Japanese government will cut inflation forecast
The Japanese government is expected to cut its consumer inflation forecast for the current fiscal year and produce a fiscal 2017 statement much lower than the central bank's 2 percent target, according to government sources.
This lower figure may contribute to doubts in the market over the Bank of Japan's optimistic price forecasts and could step up pressure on the central bank to increase stimulus this month to fight off deflationary risks.
In draft forecasts, the government projects consumer inflation of 0.4 percent for the current fiscal year ending in March 2017, down from 1.2 percent projected in January, the sources said.
The downgrade reflects weaker-than-expected economic growth and the impact of depressed oil prices and the strong yen, which is pushing down import costs.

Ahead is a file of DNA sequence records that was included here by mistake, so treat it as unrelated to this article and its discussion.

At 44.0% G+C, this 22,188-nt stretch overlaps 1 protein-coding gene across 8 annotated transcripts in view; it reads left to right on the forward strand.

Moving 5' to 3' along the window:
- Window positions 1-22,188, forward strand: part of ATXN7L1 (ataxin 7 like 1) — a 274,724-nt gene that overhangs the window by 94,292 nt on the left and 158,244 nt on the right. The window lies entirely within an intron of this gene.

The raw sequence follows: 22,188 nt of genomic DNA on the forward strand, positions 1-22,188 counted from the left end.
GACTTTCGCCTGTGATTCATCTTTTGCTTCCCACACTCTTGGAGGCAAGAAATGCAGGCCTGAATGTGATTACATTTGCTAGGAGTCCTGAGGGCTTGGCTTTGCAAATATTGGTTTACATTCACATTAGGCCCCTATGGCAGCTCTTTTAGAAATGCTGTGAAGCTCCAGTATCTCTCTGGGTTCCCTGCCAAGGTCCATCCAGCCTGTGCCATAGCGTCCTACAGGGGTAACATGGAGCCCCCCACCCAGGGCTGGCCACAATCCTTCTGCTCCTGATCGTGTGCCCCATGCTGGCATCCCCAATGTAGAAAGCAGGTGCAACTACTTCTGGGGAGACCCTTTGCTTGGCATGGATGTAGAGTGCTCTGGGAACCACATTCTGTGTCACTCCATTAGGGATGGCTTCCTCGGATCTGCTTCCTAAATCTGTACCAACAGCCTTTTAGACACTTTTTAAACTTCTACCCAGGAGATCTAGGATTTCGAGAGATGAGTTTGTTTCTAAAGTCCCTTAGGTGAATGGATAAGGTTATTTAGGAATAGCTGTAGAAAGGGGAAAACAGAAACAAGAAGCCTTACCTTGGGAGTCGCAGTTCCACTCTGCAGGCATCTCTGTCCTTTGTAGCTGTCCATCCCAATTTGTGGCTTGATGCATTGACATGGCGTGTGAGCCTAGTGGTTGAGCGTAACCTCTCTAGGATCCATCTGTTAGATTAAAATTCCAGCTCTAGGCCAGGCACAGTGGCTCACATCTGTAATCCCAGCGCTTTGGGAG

Sources said the government projects consumer inflation of 1.4 percent for fiscal 2017, well below the 2 percent target the BOJ says will be met during that year.
Markets are speculating that the BOJ will cut its inflation forecasts and expand its already substantial stimulus program at a rate review on July 28-29, as a hit to exports from a strong yen and weak consumption have added to downward pressure on the economy and prices.
In the draft estimates, the government expects the economy to expand 0.9 percent in the current fiscal year, down sharply from 1.7 percent projected in January, the sources said.
In its last projections made in April, the BOJ projected core consumer inflation of 0.5 percent in fiscal 2016 and 1.7 percent the following year. Analysts expect those estimates to be revised later this month.
Household inflation expectations have weakened and core consumer prices fell 0.4 percent in May from a year earlier, marking the biggest drop since 2013, keeping the BOJ under pressure to ease policy.